Runa Bandyopadhyay and I did a bilingual poetry reading followed by a conversation with several Bengali poets (January 29 and 30, 2022).
In the first video I read “If Sappho Were a UFO,” “Shelter in Place,” “Zeno’s Way,” “Strike!,” and “Covidity” (all from Topsy Turvy except “Strike!,” which is from Recalculating.
In the second video, Runa joins me for a conversation with Pronab Kumar Dey, Swapan Roy, Umapada Kar, Prabhat Mukherjee, Pranab K. Chakraborty, Prashanta GuhaMajumder, Kaushik Chakrabarty, Rudra Kinshuk, and Abhishek Ray.
Runa Bandyopadhyay has translated into Bengali, with extended, performative commentary, my essay “The Pataquerical Imperative: Midrashic Antinomianism and the Promise of Bent Studies.” from Pitch of Poetry: “Patquerical Nightshow” in Ongshumali (W. Bengal / Berlin): Bengali: part one; part two; part three;part four, part five, part six English: one, two, three, four, five, six
More recently, Bandyopadhyay has written, in English, a response to my poem “Twelve-Year Horoscope” (a poem that will be included in Topsy-Turvy): "On/extending “Twelve-Year Universal Horoscope”:Sybil(2020) She has also written a review of Topsy-Turvy at Sybli (2021)
I very much appreciate Runa Bandyopadhyay's response to Near/Miss together with her translation and commentary on "Thank You for Saying Thank You" and "Thank you for Saying Your're Welcome," in Aparjan.com (Kolkata, W. Bengal). I initially posted a rough Google translation of the Bengali essay, which prompted Bandyopadhyay to do her own quick translation. She writes:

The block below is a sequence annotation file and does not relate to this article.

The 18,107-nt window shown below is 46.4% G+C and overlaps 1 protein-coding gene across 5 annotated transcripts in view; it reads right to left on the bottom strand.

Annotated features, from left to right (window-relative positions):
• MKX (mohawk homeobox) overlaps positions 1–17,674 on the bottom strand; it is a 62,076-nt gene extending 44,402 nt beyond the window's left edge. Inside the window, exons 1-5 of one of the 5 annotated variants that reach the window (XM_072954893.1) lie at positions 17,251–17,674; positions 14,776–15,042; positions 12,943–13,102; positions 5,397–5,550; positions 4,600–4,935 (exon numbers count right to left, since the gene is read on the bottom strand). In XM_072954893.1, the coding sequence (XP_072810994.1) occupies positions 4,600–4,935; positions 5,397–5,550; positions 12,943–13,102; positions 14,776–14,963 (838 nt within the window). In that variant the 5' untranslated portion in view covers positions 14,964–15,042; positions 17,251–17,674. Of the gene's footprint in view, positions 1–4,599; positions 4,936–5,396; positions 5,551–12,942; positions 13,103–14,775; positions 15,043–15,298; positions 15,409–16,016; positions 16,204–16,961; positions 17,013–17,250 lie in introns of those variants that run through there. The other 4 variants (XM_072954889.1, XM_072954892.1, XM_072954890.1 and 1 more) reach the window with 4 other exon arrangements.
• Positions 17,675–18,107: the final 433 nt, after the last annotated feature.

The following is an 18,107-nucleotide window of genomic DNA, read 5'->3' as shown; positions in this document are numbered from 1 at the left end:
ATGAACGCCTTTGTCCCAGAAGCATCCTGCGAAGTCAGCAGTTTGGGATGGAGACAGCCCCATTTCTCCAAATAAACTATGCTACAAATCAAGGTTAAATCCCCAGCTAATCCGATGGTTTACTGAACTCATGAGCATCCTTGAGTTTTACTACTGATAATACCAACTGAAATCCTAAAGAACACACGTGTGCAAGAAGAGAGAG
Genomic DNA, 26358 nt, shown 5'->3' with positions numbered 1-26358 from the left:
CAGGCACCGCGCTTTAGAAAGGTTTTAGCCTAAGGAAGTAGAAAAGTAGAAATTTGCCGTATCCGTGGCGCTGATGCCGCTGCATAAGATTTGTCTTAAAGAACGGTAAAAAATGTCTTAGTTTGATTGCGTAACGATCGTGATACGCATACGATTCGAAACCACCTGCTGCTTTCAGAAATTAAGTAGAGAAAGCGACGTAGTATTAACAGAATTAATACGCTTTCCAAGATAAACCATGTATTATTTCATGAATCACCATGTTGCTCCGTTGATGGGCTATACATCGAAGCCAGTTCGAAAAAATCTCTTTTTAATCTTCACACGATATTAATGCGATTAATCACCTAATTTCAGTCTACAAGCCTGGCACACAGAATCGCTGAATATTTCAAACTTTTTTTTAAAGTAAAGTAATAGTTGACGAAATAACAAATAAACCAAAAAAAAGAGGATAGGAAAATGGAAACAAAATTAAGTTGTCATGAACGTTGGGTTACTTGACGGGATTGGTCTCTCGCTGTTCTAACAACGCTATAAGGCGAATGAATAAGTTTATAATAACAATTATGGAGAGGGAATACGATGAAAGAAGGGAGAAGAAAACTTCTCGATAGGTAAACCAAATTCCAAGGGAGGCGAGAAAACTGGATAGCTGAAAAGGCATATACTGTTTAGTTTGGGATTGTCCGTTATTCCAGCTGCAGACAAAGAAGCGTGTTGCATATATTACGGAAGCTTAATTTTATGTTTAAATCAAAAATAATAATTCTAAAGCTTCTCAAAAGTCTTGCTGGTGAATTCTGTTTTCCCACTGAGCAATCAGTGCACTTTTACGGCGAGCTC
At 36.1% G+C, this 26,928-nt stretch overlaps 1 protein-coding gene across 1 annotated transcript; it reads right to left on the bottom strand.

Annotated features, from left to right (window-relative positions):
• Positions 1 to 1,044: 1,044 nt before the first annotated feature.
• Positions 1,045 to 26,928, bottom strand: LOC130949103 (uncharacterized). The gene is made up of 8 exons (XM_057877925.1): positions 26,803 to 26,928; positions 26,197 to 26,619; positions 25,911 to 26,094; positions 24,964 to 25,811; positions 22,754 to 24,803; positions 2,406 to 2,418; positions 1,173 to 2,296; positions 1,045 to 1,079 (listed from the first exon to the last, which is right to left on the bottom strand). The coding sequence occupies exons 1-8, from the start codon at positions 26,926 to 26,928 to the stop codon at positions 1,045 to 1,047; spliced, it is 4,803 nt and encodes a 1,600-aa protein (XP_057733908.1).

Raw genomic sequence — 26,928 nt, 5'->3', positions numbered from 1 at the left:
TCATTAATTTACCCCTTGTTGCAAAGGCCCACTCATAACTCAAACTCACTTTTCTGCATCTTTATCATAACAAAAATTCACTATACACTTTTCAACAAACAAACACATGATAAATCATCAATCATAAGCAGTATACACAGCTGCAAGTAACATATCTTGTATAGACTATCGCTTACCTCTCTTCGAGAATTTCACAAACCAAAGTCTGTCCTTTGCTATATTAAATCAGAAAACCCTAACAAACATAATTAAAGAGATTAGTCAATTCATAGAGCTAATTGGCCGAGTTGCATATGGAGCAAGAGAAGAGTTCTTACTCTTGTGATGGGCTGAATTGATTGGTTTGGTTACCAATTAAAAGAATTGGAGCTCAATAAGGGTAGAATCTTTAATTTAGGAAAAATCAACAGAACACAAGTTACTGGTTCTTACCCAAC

The word Nirvana in the google translation triggers me to translate my Bengali commentaries into English because I feel the word Nirvana doesn’t go along with a poet. A poet always longing to reborn like a Bodhisattva, whose longing was not only for him but also for others, his desire of salvation along with all distressed creatures of the world on his way of enlightenment. A poet’s expansive consciousness puts him from certainty to uncertainty, from comfort to discomfort, from insanity to sanity and only he could see how the actual world revolves. A poet thinks that the interior of the boundary is the exterior and the exterior is the interior - I am free and you are imprisoned and so he always try to give a hand to distressed.
The Cincinnati-based engineer Aryanil Mukherjee has built a web site featuring translations of Bengali poetry. Aryanil listened to the recent PoemTalk episode on Zukofsky and responded as someone knowledgeable about electro-magnetics. Word from PennSound's Managing Editor Mike Hennessey is that we will soon have a Aryanil Mukherjee author page (readings of translations). So stay tuned.